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High Streets Task Force: an exclusive interview with Penny Moss!

9 October 2020

Earlier this week, Planning Potential broke the news that Penny Moss, Associate in our specialist commercial team, has been appointed as a High Streets Task Force (HSTF) Expert.

Penny Moss Associate London

Earlier this week, Planning Potential broke the news that Penny Moss, Associate in our specialist commercial team, has been appointed as a High Streets Task Force (HSTF) Expert. 

Planning Potential’s communications team sat down with Penny to find out if her appointment means discounted lattés and ribbon cutting, or whether there is something bigger afoot. Not being planners or place-makers, we needed a HSTF for dummies breakdown.  

Sean Groves: So, this High Street Task Force, what’s it all about? 

Penny Moss: In a nutshell, the High Street Task Force’s mission is to make sure that local centres – high streets and town centres to you and me – are future ready. It’s about creating spaces, both inside and out, that can adapt and accommodate different uses, building longevity into our high streets.  

SG: Who’s involved? 

PM: The Task Force has appointed a team of specialists to help local leaders in town centres and high streets across England. The Government commissioned the Task Force in 2019 to spearhead the response to changing local centres, and we’re lucky to have a stellar network of Experts, Mentors and Facilitators on board, not to mention an alliance of big hitters including The BID Foundation, PwC, RTPI, Civic Voice, and many more. 

SG: Will we be seeing your touring TV studios and briefing the Secretary of State? 

PM: Fortunately, Piers Morgan hasn’t been in touch, but I wouldn’t rule it out. 

The Task Force was commissioned by the Government, so there’s no doubt that ministers will be interested in our work. 

SG: Does your appointment as an Expert mean long weekends touring historic high streets across the country?  

PM: It’s certainly an excuse to do some serious research on cafés at every available opportunity.  

SG: How will the High Streets Task Force to make a difference? 

PM: It’s bringing together a range of professionals from different disciplines. I mentioned some of the names who form the alliance, but there are dozens of professionals who will bring strategic vision, guidance and networks to the table.  

As I see it, our job isn’t to grab headlines. We want to empower local change-makers by providing knowledge, advice, training and data to help local people transform their high streets. 

SG: As an Expert, I’m assuming you have almighty powers to transform the high streets. Given your passion (obsession) for cycling, can we expect to see more cycle lanes and parking in local centres?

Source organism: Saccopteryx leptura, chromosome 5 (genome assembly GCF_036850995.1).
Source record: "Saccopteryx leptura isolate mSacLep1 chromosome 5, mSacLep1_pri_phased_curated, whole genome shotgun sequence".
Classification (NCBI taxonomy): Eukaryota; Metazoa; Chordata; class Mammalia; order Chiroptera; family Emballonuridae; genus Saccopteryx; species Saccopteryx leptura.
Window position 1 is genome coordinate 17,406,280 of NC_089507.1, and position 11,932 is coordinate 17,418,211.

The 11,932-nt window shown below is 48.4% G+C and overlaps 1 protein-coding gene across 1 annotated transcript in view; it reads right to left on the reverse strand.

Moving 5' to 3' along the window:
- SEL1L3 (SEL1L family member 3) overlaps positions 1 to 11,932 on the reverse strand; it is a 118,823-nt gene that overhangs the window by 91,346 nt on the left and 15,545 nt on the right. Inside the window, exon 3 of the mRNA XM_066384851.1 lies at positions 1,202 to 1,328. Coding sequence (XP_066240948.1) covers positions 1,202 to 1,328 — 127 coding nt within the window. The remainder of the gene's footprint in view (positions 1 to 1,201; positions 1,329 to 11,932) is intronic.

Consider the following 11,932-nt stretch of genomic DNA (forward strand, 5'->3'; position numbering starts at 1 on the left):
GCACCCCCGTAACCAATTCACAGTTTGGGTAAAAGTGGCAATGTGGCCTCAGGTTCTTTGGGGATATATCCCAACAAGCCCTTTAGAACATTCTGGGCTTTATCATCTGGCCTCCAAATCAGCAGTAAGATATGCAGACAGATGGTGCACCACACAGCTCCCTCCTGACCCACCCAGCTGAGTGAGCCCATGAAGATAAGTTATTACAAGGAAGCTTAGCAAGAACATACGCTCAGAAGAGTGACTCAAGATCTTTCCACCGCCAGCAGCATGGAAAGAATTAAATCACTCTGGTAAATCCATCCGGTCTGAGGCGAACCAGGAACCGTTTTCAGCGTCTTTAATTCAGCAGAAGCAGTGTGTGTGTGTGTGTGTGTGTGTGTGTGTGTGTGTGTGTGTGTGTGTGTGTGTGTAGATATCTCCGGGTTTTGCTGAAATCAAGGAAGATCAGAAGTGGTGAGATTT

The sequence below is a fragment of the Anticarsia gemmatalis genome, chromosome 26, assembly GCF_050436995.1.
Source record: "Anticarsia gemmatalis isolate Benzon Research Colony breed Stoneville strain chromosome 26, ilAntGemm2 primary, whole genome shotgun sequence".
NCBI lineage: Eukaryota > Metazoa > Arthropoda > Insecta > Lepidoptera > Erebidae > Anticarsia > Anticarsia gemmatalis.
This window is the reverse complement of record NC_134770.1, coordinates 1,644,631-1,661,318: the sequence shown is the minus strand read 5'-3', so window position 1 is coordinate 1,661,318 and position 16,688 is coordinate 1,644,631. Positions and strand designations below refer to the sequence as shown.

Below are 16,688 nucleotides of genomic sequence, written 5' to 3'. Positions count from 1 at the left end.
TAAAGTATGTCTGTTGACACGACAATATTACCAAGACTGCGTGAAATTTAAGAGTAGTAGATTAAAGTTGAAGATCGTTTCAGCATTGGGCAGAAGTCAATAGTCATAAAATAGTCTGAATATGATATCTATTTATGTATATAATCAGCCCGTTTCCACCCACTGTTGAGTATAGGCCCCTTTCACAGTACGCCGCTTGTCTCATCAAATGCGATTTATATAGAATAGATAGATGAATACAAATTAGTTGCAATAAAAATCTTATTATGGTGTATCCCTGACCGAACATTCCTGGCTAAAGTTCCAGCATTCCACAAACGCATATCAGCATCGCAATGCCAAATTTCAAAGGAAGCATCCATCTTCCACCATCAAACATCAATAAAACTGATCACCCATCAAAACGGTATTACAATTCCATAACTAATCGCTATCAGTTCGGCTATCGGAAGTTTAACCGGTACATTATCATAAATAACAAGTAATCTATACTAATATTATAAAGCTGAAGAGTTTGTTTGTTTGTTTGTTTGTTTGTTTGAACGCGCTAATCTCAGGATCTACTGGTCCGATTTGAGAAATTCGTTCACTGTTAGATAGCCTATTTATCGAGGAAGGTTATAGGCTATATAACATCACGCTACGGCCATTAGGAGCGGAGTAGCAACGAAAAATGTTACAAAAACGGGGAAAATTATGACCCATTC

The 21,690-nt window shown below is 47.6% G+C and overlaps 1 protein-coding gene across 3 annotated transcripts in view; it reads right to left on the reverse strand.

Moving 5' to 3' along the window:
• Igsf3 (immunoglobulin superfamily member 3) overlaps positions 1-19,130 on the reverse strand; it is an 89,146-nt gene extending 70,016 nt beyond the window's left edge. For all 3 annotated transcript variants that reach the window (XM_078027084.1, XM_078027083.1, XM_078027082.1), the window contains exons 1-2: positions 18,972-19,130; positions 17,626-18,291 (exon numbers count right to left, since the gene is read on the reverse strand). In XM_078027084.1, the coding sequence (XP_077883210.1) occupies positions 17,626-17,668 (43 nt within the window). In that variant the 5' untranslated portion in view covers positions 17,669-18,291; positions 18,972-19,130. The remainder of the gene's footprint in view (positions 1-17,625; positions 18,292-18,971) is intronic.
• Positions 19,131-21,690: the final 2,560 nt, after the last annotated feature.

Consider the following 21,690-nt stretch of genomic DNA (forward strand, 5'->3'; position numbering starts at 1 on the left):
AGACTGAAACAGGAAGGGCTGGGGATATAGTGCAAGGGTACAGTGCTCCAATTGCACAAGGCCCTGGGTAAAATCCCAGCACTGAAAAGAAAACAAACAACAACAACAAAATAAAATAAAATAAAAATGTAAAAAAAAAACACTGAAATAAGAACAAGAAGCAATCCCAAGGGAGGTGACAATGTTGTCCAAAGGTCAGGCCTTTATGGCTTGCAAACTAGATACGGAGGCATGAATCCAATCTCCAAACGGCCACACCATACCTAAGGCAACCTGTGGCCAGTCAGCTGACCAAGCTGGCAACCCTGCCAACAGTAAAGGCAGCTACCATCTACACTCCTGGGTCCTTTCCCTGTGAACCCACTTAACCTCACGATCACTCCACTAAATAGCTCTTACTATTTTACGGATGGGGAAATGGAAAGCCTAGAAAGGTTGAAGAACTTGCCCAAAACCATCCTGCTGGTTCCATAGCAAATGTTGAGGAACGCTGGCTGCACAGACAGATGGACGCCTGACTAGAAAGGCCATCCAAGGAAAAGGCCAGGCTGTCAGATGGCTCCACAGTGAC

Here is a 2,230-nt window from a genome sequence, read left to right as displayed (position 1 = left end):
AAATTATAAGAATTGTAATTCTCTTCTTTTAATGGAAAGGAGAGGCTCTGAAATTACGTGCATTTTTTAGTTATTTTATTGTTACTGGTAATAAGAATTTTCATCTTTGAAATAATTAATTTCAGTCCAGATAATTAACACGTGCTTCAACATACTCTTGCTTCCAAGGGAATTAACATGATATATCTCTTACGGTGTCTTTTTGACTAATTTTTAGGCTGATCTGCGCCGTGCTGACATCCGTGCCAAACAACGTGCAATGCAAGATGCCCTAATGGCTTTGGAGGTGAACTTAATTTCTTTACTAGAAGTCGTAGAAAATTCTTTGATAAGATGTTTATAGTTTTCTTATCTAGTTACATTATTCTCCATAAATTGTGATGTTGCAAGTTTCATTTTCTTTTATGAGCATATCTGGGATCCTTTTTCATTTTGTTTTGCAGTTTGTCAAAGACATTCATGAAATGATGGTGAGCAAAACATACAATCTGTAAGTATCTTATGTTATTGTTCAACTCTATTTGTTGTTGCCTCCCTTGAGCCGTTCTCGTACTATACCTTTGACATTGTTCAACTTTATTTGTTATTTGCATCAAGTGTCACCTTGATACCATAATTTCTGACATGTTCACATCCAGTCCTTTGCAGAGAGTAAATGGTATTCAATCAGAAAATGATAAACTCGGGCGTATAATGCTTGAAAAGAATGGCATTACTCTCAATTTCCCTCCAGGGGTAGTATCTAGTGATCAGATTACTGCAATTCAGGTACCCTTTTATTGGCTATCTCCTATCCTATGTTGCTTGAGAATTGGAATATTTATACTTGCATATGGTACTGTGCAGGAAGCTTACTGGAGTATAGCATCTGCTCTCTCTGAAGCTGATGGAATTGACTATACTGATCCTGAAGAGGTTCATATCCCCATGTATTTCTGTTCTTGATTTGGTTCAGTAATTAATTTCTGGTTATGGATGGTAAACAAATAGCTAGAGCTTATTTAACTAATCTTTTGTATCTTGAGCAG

PM: I’m known for always being able to find a good coffee and cake stop when out on bike rides. You can expect priority super cycle highways (makes navigation a lot easier) straight to the door of the best coffee and cake in town, with secure cycle parking nearby.?Maybe somewhere near a train station for when you get carried away and eat too much cake and can’t ride home!?  

Seriously though, if we can make centres more accessible and attractive by active modes of travel and reduce reliance on the car then this will be beneficial on many different levels. 

SG: As part of Planning Potential’s White Paper Series, you talked about Class E (readers can click here to view). Is the Government on the right track here? 

PM: The introduction of Class E is certainly a welcome step in improving flexibility and reducing uncertainty. Businesses do not evolve in neat “use classes”, so this flexibility is welcomed. But what the commissioning of the High Streets Task Force proves is that Class E is – and must – form part of a wider strategy. 

SG: We’re inundated with negative news about the state of the nation’s high streets. Are there any positive signs for the future? 

PM: There are centres up and down the country doing great things at the moment. For me, the best change happens when local residents are fully involved. The customer is king, after all.  

It’s also important that we provide centres that are attractive to the whole range of society. The teenagers of today are the consumers of the future, therefore we need to think about integrating them rather than excluding them. 

SG: How has HRH (Penny’s cat, for unfamiliar readers) reacted to your appointment? 

PM: Initially somewhat sceptical, and more interested in what impact it would have on his dinner being on time, the almighty powers of being an expert do not exceed his powers!